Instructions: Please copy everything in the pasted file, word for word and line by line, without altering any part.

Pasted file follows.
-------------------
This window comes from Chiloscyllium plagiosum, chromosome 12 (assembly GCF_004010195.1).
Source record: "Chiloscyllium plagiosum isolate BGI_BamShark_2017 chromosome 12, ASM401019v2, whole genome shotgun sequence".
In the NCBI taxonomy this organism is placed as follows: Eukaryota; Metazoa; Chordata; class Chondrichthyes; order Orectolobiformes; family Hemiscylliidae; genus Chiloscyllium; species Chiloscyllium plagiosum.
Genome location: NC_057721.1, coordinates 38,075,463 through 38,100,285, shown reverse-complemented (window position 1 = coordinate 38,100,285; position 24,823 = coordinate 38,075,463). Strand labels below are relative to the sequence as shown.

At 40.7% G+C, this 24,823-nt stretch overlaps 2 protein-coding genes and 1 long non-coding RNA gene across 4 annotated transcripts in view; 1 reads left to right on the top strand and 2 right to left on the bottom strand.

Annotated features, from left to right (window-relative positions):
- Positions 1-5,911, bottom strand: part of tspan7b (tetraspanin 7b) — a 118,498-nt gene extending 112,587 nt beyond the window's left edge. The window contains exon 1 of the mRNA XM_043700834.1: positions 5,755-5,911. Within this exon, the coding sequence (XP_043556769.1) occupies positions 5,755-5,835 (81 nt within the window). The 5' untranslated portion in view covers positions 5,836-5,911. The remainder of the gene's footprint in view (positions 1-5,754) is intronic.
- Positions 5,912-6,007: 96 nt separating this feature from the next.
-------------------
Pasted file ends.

This window comes from Chiloscyllium plagiosum, chromosome 12 (assembly GCF_004010195.1).
Source record: "Chiloscyllium plagiosum isolate BGI_BamShark_2017 chromosome 12, ASM401019v2, whole genome shotgun sequence".
In the NCBI taxonomy this organism is placed as follows: Eukaryota; Metazoa; Chordata; class Chondrichthyes; order Orectolobiformes; family Hemiscylliidae; genus Chiloscyllium; species Chiloscyllium plagiosum.
Genome location: NC_057721.1, coordinates 38,075,463 through 38,100,285, shown reverse-complemented (window position 1 = coordinate 38,100,285; position 24,823 = coordinate 38,075,463). Strand labels below are relative to the sequence as shown.

At 40.7% G+C, this 24,823-nt stretch overlaps 2 protein-coding genes and 1 long non-coding RNA gene across 4 annotated transcripts in view; 1 reads left to right on the top strand and 2 right to left on the bottom strand.

Annotated features, from left to right (window-relative positions):
- Positions 1-5,911, bottom strand: part of tspan7b (tetraspanin 7b) — a 118,498-nt gene extending 112,587 nt beyond the window's left edge. The window contains exon 1 of the mRNA XM_043700834.1: positions 5,755-5,911. Within this exon, the coding sequence (XP_043556769.1) occupies positions 5,755-5,835 (81 nt within the window). The 5' untranslated portion in view covers positions 5,836-5,911. The remainder of the gene's footprint in view (positions 1-5,754) is intronic.
- Positions 5,912-6,007: 96 nt separating this feature from the next.